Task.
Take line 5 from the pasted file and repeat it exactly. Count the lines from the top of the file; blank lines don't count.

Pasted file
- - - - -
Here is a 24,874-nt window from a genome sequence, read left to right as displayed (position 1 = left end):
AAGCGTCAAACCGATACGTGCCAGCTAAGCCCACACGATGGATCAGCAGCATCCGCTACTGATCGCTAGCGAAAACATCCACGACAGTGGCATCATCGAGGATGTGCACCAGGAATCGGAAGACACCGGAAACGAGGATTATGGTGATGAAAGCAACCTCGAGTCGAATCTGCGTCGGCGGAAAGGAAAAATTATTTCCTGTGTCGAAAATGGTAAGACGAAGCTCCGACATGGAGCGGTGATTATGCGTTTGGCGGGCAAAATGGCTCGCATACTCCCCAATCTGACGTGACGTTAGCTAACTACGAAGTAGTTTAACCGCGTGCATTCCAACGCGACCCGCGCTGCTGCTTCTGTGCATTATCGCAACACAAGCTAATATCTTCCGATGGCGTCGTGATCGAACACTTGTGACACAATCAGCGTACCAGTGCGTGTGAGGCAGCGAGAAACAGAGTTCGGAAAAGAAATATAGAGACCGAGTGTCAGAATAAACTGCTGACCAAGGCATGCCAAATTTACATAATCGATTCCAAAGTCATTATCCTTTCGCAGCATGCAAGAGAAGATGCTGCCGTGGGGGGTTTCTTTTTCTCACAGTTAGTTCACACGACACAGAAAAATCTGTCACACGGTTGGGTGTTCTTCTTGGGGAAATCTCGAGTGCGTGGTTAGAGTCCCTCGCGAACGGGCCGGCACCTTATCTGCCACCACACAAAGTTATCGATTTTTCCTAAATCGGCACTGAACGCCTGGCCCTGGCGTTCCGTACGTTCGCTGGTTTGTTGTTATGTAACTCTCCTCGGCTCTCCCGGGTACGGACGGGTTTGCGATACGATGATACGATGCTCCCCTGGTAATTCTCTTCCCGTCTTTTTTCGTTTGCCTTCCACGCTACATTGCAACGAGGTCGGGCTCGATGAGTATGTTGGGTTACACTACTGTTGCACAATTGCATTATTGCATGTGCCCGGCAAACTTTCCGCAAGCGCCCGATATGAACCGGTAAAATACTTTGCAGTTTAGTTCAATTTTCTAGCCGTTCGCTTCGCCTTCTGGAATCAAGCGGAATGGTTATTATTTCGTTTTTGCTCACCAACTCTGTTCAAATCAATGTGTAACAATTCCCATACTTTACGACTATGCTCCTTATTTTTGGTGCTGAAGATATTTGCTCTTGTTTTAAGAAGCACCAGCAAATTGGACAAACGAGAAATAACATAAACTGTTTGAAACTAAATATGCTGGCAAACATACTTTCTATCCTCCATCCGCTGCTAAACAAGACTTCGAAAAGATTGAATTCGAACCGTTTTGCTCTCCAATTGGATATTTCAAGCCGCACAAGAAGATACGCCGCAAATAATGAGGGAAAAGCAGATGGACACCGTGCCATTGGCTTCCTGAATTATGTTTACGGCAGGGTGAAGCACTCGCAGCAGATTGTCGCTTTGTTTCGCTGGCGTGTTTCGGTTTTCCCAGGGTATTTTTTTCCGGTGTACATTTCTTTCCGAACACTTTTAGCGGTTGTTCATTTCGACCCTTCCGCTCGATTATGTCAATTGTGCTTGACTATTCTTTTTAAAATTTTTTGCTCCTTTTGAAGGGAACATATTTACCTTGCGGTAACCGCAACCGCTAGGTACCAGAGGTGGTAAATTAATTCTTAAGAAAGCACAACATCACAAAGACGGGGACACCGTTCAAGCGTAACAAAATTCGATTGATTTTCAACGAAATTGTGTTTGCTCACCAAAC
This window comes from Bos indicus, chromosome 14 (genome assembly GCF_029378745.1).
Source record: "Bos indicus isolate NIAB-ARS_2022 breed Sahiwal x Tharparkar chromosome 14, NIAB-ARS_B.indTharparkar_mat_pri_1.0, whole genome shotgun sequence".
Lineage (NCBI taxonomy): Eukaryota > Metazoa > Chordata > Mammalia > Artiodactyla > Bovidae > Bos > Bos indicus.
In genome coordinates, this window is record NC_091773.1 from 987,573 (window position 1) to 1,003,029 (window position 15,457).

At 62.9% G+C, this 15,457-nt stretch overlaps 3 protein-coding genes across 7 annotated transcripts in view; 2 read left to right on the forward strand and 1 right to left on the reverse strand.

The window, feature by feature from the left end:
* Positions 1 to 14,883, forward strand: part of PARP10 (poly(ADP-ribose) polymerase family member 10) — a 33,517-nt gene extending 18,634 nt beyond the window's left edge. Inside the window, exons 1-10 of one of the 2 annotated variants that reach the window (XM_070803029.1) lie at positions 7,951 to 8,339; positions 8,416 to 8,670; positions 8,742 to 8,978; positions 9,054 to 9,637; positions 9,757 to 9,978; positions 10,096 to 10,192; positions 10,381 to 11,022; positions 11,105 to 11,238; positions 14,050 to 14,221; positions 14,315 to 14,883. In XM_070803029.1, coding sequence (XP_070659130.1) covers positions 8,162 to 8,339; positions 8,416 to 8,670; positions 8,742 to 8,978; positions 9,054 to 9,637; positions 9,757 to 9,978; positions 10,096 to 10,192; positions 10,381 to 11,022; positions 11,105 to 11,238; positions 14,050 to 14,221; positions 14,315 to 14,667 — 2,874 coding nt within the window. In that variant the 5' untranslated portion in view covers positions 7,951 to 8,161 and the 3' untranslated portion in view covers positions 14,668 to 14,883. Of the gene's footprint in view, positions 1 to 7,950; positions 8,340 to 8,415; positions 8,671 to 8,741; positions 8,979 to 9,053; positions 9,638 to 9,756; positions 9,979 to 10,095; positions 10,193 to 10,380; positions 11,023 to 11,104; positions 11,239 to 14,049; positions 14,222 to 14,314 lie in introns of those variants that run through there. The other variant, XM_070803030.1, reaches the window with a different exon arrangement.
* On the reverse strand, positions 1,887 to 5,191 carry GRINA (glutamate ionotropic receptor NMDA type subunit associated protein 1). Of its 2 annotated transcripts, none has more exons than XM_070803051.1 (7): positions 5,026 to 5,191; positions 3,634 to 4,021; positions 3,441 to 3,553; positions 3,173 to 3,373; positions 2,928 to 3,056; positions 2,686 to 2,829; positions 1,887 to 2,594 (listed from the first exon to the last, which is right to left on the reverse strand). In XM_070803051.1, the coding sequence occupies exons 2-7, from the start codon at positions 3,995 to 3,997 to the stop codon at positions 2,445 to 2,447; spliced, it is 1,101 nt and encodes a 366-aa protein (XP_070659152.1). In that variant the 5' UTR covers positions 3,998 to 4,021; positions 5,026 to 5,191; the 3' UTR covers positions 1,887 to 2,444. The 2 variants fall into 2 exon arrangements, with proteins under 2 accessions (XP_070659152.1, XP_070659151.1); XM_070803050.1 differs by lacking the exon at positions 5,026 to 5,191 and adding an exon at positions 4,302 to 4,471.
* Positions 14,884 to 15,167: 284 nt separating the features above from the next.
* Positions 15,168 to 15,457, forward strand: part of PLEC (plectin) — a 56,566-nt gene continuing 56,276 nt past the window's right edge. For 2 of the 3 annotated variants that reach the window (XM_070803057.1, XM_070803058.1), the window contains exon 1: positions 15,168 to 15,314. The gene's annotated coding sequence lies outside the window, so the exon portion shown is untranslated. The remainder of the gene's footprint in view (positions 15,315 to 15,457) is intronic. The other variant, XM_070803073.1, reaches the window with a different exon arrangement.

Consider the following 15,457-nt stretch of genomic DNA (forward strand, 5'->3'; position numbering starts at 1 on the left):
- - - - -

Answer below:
Lineage (NCBI taxonomy): Eukaryota > Metazoa > Chordata > Mammalia > Artiodactyla > Bovidae > Bos > Bos indicus.